Insurers to gain new strategic options from the use of AI
The rapidly growing capabilities of artificial intelligence are set to play an increasing role in the insurance industry, a leading executive has said.
Patrick Tannock is the chief executive officer of Axa XL’s insurance operations in Bermuda and chairman of the Association of Bermuda International Companies.
He said: “There is a big relationship in insurance between artificial intelligence and big data. Artificial intelligence is absolutely critical to optimising the powers of big data, and in insurance those who can harness the data to get a better handle on predictability will get a competitive advantage.”
Mr Tannock added: “The real potential of AI is not just in automating existing processes or expanding existing capabilities.
“The real power of AI in terms of potential is actually being able to do things that we haven’t previously been able to do. We believe that there’s going to be new strategic options that will emerge that will materially differentiate from gut feel and previous experience. I think the future is very interesting in terms of where we are.”
He said: “I think it is going to help us to work smarter, and I think it is going to help us to work more efficiently as well.”
Mr Tannock was speaking to Meg Green, the managing editor of Insider Engage — the magazine-style sister publication to Insurance Insider, Inside P&C and Trading Risk — at the recent Bermuda Risk Summit.
During the interview, he also discussed the need for the industry to attract, develop and promote diverse talent and be the best advocate of its own value proposition.
Mr Tannock pointed out that while there’s a global challenge when it comes to recruiting high quality talent, this is not real issue for Bermuda.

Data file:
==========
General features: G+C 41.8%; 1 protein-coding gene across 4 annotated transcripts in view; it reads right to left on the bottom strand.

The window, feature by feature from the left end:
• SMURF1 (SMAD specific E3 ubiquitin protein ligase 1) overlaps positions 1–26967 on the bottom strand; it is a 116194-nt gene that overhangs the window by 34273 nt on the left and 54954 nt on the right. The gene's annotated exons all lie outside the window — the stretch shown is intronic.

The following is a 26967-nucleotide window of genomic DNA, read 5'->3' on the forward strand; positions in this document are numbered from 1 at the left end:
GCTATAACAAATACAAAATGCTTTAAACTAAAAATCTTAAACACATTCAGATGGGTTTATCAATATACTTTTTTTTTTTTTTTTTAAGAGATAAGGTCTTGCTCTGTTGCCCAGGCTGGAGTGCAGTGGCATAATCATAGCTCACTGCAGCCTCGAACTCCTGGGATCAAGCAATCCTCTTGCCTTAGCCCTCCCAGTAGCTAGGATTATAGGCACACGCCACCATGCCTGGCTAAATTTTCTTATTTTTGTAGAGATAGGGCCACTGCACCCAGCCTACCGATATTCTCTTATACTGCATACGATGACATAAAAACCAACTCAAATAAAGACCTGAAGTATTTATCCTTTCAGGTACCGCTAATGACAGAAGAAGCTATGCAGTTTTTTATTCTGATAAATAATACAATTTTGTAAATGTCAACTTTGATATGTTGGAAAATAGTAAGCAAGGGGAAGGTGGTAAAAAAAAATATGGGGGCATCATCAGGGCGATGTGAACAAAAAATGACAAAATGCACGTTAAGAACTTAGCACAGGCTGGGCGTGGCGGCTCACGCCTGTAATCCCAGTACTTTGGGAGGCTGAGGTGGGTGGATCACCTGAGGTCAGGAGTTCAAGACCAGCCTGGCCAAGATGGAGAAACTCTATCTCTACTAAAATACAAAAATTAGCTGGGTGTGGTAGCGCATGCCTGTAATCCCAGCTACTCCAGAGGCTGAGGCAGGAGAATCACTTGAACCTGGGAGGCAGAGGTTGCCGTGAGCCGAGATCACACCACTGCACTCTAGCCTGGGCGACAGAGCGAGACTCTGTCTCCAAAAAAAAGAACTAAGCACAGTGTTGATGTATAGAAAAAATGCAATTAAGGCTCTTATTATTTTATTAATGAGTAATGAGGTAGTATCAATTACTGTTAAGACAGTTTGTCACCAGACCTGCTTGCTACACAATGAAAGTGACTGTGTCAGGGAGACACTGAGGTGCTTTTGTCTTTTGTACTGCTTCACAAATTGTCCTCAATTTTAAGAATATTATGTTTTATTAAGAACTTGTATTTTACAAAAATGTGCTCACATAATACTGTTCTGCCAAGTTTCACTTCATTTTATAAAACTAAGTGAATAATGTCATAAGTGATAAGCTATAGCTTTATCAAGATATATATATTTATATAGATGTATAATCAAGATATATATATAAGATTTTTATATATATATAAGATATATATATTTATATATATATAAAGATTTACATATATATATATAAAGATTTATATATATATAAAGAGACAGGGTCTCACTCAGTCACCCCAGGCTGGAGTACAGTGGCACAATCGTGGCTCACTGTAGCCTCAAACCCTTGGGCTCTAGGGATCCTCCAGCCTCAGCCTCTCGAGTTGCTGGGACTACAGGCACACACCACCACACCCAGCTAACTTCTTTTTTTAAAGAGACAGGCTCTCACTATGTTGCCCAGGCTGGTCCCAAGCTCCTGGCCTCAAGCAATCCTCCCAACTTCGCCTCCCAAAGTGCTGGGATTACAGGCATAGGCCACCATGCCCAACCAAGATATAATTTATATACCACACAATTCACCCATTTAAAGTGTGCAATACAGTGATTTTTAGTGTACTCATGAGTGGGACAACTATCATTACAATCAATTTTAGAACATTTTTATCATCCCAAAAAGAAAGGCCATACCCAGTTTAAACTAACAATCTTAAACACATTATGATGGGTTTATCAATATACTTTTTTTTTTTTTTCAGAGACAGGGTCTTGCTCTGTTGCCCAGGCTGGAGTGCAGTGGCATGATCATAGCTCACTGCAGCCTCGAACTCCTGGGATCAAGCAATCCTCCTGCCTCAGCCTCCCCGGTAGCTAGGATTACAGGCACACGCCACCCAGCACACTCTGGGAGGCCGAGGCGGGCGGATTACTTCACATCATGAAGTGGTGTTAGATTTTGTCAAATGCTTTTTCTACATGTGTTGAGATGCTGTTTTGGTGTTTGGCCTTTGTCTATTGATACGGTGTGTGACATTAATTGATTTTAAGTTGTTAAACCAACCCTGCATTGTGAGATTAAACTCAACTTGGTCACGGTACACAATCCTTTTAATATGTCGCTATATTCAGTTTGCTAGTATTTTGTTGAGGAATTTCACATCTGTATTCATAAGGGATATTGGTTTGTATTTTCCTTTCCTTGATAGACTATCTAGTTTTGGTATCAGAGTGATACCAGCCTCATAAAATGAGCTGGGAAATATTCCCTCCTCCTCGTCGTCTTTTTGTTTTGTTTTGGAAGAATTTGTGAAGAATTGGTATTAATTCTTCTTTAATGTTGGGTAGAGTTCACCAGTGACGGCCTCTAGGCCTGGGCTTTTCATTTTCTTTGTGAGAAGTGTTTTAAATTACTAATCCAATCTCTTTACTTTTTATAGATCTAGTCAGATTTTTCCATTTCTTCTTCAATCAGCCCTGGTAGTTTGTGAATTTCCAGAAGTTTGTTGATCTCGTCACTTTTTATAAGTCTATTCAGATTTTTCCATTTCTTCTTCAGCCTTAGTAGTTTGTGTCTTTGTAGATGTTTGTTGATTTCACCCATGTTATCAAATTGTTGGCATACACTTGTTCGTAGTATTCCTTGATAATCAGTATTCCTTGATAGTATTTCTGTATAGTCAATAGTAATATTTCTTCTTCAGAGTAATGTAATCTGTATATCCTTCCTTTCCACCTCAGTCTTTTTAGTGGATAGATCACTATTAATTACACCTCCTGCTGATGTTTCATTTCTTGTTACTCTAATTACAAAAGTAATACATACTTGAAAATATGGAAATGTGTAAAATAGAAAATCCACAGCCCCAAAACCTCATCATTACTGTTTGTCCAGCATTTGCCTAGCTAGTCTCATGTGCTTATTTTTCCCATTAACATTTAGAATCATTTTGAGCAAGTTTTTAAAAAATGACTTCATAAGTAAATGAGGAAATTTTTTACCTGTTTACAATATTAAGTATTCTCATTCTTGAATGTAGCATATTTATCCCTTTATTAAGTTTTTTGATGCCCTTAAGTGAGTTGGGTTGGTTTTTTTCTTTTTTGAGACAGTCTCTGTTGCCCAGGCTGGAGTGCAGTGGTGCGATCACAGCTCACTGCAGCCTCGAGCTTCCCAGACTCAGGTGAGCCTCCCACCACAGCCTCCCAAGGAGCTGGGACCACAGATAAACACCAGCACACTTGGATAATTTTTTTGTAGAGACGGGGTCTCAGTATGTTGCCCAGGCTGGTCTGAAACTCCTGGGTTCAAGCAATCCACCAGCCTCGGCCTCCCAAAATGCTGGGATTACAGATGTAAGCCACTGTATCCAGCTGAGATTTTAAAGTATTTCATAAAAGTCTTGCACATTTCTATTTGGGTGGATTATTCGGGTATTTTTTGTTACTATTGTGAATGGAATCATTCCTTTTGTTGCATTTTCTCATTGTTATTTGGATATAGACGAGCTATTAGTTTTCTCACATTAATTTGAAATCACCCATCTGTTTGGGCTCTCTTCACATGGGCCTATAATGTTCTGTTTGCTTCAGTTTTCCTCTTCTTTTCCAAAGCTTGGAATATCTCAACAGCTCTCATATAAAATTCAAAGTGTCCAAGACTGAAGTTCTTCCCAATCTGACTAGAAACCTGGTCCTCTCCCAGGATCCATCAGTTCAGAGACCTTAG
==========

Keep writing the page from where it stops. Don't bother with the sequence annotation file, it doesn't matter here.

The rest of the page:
He said the local trade industry groups such as the ABIC, ABIR and BILTIR have done a really good job when it comes to increasing awareness of potential careers in insurance.
He also noted that “International Business, specifically Insurance, plays such a critical role in terms of being the economic engine that drives our country that there is no shortage of people trying and wanting to get into the industry”.
“The challenge for us,” Mr Tannock said, “is to make sure that there is equitable access for all people, irrespective of background or demographics, to actually participate in the industry and once they get into the industry making sure they have an equal opportunity to survive and reach their full potential. There’s no sense in attracting all these people to the industry and then they don’t feel welcome, they don’t feel supported, there’s no sponsorship or any of that stuff.”
Mr Tannock said: “On a macro basis, when I look at it from a global basis, I think the insurance industry’s got to do a much better job of being their own best advocate for their value proposition in terms of why insurance is such a great career.”
He added that the search for talent needs to be more far-reaching.
Mr Tannock said: “We need to stop going to the same places all the time. Sometimes we don’t even look at historically Black colleges as a source of potential people who might be interested in getting into the industry.”
There are 107 colleges in the United States that are identified by the US Department of Education as Historically Black Colleges and Universities, or HBCUs.
He added: “And you’ve got to pay the people. You can’t say that you’re trying to compete with other industries, and they’re paying multiples of what we’re paying and then expect the young people to come into the industry.
“There’s a lot of low-hanging fruit in terms of what we could be doing differently and better to attract the next generation of talent, but I believe it’s out there for the taking.
“We just have to think creatively and differently about how we want to tap into that source of talent.”
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